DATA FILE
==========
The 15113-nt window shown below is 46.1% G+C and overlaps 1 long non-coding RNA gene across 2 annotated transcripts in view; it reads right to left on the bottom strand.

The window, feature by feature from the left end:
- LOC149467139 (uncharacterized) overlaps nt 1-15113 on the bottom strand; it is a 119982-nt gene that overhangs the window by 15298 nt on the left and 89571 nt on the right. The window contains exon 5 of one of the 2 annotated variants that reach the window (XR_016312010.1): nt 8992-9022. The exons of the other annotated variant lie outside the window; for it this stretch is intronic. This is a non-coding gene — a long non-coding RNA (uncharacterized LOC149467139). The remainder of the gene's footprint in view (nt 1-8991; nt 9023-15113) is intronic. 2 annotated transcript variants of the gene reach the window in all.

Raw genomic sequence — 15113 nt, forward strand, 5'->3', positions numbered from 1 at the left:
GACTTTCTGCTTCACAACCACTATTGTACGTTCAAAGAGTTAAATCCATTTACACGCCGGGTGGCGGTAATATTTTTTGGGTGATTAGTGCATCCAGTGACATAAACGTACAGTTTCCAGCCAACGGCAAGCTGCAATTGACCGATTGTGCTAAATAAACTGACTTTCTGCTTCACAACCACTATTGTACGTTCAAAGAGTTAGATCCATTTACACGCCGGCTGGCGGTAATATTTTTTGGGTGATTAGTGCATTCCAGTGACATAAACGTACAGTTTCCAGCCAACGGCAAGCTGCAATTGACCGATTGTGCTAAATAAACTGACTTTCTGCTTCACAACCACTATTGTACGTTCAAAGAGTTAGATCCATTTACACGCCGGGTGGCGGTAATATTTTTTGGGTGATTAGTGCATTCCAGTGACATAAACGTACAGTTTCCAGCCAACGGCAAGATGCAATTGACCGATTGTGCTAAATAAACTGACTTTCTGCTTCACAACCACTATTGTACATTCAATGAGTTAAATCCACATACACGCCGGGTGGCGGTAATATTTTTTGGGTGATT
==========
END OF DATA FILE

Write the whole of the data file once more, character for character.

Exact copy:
The 15113-nt window shown below is 46.1% G+C and overlaps 1 long non-coding RNA gene across 2 annotated transcripts in view; it reads right to left on the bottom strand.

The window, feature by feature from the left end:
- LOC149467139 (uncharacterized) overlaps nt 1-15113 on the bottom strand; it is a 119982-nt gene that overhangs the window by 15298 nt on the left and 89571 nt on the right. The window contains exon 5 of one of the 2 annotated variants that reach the window (XR_016312010.1): nt 8992-9022. The exons of the other annotated variant lie outside the window; for it this stretch is intronic. This is a non-coding gene — a long non-coding RNA (uncharacterized LOC149467139). The remainder of the gene's footprint in view (nt 1-8991; nt 9023-15113) is intronic. 2 annotated transcript variants of the gene reach the window in all.

Raw genomic sequence — 15113 nt, forward strand, 5'->3', positions numbered from 1 at the left:
GACTTTCTGCTTCACAACCACTATTGTACGTTCAAAGAGTTAAATCCATTTACACGCCGGGTGGCGGTAATATTTTTTGGGTGATTAGTGCATCCAGTGACATAAACGTACAGTTTCCAGCCAACGGCAAGCTGCAATTGACCGATTGTGCTAAATAAACTGACTTTCTGCTTCACAACCACTATTGTACGTTCAAAGAGTTAGATCCATTTACACGCCGGCTGGCGGTAATATTTTTTGGGTGATTAGTGCATTCCAGTGACATAAACGTACAGTTTCCAGCCAACGGCAAGCTGCAATTGACCGATTGTGCTAAATAAACTGACTTTCTGCTTCACAACCACTATTGTACGTTCAAAGAGTTAGATCCATTTACACGCCGGGTGGCGGTAATATTTTTTGGGTGATTAGTGCATTCCAGTGACATAAACGTACAGTTTCCAGCCAACGGCAAGATGCAATTGACCGATTGTGCTAAATAAACTGACTTTCTGCTTCACAACCACTATTGTACATTCAATGAGTTAAATCCACATACACGCCGGGTGGCGGTAATATTTTTTGGGTGATT